COVID: U.S. Expected to Have Enough Vaccines for All Adults by May 2021
With President Biden now saying that the U.S. will have enough vaccines for all adults by May 2021, how should employers plan for the next several months?
President Biden Says Vaccines Will Be Widely Available By May 2021
On March 2, 2021, CNN reported that the U.S. would have enough coronavirus vaccine doses "for every American adult by the end of May." This news comes on the heels of the FDA's recent authorization of the Johnson & Johnson COVID-19 Vaccine, which notably requires only one dose instead of two.
The FDA issued similar emergency use authorization in December 2020 for the Pfizer-BioNTech COVID-19 Vaccine. According to reporting by The New York Times, Pfizer expected up to 100 million doses would be available by March 2021. Likewise, the FDA also issued an emergency use authorization for the Moderna COVID-19 Vaccine in the same month.
For the most part, the vaccine is available on a state-by-state basis, meaning that some jurisdictions have different requirements and timelines that determine who does and doesn't qualify to receive a vaccine. And, while there are exceptions, employers will probably be able to require workers to get a COVID-19 vaccine in the coming weeks and months.
To learn more about this topic, watch the following episode of HR Party of One:
Remote Work vs. Office Return: What Should Employers Do?
Until vaccines are readily available for all willing adults, employers still need to do what's necessary to keep employees safe during the pandemic.
With this in mind, what measures can companies take to prevent or mitigate an outbreak at their place of work?
- Follow State Guidelines: If a state implements restrictions, employers should comply with these regulations. Failing to comply could result in harmful lawsuits.
- Don't Shy Away From Remote Work (if Possible): The best way to keep employees safe—and limit legal risk—during the pandemic is to implement a work-from-home policy. In some cases, you may have to close down the office after reopening, which presents a prime opportunity to revisit and update your remote work policy. However, this isn't possible for every company. Depending on the industry, many organizations are unable to work remotely during this time of the year.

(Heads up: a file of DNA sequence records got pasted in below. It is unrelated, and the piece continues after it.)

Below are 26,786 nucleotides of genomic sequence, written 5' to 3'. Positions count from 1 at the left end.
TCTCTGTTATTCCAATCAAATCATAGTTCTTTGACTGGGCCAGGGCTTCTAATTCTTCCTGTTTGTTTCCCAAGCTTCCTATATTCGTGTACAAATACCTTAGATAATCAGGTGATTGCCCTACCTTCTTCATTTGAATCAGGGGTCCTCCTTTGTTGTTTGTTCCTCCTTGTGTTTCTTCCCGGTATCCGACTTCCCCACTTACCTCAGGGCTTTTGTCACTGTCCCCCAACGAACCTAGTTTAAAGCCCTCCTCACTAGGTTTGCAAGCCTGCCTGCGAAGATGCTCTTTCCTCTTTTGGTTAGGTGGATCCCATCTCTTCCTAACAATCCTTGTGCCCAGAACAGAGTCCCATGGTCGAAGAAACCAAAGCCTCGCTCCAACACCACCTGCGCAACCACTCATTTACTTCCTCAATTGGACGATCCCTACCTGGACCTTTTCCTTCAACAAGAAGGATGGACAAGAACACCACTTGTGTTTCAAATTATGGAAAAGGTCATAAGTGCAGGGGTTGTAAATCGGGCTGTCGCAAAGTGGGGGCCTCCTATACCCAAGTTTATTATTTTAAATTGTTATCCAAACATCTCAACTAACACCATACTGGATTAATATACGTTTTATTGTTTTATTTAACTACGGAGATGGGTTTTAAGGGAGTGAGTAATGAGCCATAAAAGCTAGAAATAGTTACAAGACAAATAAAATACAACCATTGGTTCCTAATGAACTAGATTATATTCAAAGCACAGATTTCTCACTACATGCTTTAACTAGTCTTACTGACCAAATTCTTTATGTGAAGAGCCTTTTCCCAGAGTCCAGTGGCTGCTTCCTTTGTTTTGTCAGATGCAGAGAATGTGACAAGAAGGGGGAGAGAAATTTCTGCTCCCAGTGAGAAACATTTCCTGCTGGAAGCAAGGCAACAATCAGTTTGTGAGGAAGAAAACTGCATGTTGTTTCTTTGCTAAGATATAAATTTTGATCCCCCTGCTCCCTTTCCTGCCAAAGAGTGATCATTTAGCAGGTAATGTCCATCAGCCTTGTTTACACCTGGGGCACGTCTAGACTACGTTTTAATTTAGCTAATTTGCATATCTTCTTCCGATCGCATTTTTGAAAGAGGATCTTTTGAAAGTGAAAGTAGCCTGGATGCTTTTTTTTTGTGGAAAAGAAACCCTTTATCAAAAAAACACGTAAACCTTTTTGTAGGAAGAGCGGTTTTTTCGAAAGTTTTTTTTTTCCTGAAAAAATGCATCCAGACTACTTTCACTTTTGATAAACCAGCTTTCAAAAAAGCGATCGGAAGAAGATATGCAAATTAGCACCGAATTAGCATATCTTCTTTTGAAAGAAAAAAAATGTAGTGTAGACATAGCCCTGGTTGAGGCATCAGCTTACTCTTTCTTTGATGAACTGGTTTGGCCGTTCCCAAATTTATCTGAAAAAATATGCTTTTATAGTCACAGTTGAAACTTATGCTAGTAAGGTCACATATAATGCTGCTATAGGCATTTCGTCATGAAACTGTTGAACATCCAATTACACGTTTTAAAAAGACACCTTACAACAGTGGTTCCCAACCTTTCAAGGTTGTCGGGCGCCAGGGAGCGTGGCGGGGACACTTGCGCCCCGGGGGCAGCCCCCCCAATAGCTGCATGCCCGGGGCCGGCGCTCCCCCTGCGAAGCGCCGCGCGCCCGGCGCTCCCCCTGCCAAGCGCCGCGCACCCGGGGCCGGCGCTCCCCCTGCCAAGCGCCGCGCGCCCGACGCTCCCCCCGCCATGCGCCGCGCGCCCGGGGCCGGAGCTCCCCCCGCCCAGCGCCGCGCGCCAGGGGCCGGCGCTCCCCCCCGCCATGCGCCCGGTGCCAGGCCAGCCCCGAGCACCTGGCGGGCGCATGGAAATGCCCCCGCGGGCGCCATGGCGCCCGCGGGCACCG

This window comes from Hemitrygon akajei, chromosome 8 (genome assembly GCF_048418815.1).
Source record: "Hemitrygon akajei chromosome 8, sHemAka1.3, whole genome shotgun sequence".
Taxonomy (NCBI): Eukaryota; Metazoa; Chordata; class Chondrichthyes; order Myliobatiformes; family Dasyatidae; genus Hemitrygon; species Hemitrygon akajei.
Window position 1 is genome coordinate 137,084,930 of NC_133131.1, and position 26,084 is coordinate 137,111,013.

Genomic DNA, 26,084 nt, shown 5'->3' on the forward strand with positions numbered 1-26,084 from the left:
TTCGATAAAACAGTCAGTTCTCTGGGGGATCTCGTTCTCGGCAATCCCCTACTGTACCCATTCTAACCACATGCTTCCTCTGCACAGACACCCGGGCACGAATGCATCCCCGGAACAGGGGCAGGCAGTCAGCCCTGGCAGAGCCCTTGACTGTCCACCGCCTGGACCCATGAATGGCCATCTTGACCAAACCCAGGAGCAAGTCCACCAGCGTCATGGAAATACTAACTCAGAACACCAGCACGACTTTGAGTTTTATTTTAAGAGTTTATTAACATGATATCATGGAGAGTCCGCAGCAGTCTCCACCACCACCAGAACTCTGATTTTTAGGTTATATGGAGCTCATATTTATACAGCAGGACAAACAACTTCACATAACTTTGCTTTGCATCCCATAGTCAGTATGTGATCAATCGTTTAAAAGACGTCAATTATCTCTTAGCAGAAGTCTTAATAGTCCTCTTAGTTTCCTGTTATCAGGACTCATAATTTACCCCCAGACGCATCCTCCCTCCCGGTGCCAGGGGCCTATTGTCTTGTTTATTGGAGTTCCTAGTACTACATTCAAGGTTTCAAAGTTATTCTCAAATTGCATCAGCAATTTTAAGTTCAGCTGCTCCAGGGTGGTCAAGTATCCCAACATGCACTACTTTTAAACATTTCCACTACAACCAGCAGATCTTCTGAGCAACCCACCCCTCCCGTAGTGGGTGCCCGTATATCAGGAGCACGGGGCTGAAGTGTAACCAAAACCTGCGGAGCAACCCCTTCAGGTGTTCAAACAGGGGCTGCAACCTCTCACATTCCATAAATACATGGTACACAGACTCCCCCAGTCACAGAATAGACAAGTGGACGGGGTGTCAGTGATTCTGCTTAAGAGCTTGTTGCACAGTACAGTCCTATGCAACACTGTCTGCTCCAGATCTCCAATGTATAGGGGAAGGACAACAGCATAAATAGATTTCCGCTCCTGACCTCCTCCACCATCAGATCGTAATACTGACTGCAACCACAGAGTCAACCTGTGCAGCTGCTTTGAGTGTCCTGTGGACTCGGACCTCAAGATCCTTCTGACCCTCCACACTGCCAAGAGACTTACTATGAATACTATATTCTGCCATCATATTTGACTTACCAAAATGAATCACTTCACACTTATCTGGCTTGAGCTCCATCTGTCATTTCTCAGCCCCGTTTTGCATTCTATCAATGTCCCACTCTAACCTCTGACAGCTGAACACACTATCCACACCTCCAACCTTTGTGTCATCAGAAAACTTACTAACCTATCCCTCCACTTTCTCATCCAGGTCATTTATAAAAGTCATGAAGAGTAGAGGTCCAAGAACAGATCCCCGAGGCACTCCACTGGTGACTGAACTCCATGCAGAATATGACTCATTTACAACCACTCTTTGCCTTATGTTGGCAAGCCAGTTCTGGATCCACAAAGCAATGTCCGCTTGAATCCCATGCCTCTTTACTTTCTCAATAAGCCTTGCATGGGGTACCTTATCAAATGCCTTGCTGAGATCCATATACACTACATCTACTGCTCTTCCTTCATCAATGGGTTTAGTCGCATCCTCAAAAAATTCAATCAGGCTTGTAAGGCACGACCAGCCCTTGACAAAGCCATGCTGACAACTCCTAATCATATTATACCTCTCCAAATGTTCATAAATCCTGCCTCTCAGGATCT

- Adhere to CDC Best Practices: As mentioned above, not every employer can operate with an entirely remote workforce. Companies that require in-person workers must follow CDC guidelines to prevent outbreaks, loss of productivity, and serious illness. More on this below.
- Stick to OSHA Guidance: Under the Biden administration, the Occupational Safety and Health Administration (OSHA) issued new guidance to keep workers safe. Employers are encouraged to follow these guidelines.
- Keep EEOC Guidelines in Mind: In December 2020, the Equal Employment Opportunity Commission (EEOC) released new guidelines for employers and employees to better understand how COVID-19 vaccinations interact legally with the Americans with Disabilities Act (ADA). This guidance includes exceptions under the ADA and Title VII of the Civil Rights Act of 1964.
- Establish a Return-to-Work Timeline and Plan: Still having trouble deciding when to return to the office if you haven't already? Follow workplace guidance that helps employers consider vaccination protocols and learn more about how you can reopen your office during the pandemic.
- Issue a Return-to-Work Communication When Ready: Use the following template to communicate your return-to-work process and procedures.
What Else Can Employers Do to Keep Teams Safe?
The CDC continues to update best practices to mitigate and monitor the virus’s spread—and, importantly, how to keep employees safe in the workplace. These can include:
- Promote Health Hygiene Practices: Handwashing remains an important part of preventing, particularly after being in a public place or after blowing your nose, coughing, or sneezing.
- Cover Mouth and Nose With a Mask When Near Others: The CDC encourages everyone to wear a mask when around others.
- Intensify Cleaning, Disinfection, and Ventilation: Frequently touched surfaces need to be cleaned at least daily, as well as shared objects between each use. Ventilation should be working and airflow is encouraged.
- Avoid Close Contact (Social Distancing): Can include physical barrier installation (e.g. partitions) and changing workspace configurations so that everyone can stay at least six feet apart. Communal spaces should also remain closed if possible, or at least cleaned and disinfected between uses. Additionally, remote work should be encouraged for as many employees as possible.
- Limit Travel: Cancel or reschedule all non-essential travel and resume only in accordance with regulations and guidelines provided by State and local authorities. If employees use public transit to reach the office, encourage them to continue teleworking to prevent community contact and spread.
For a full list of best practices, go to CDC.gov.
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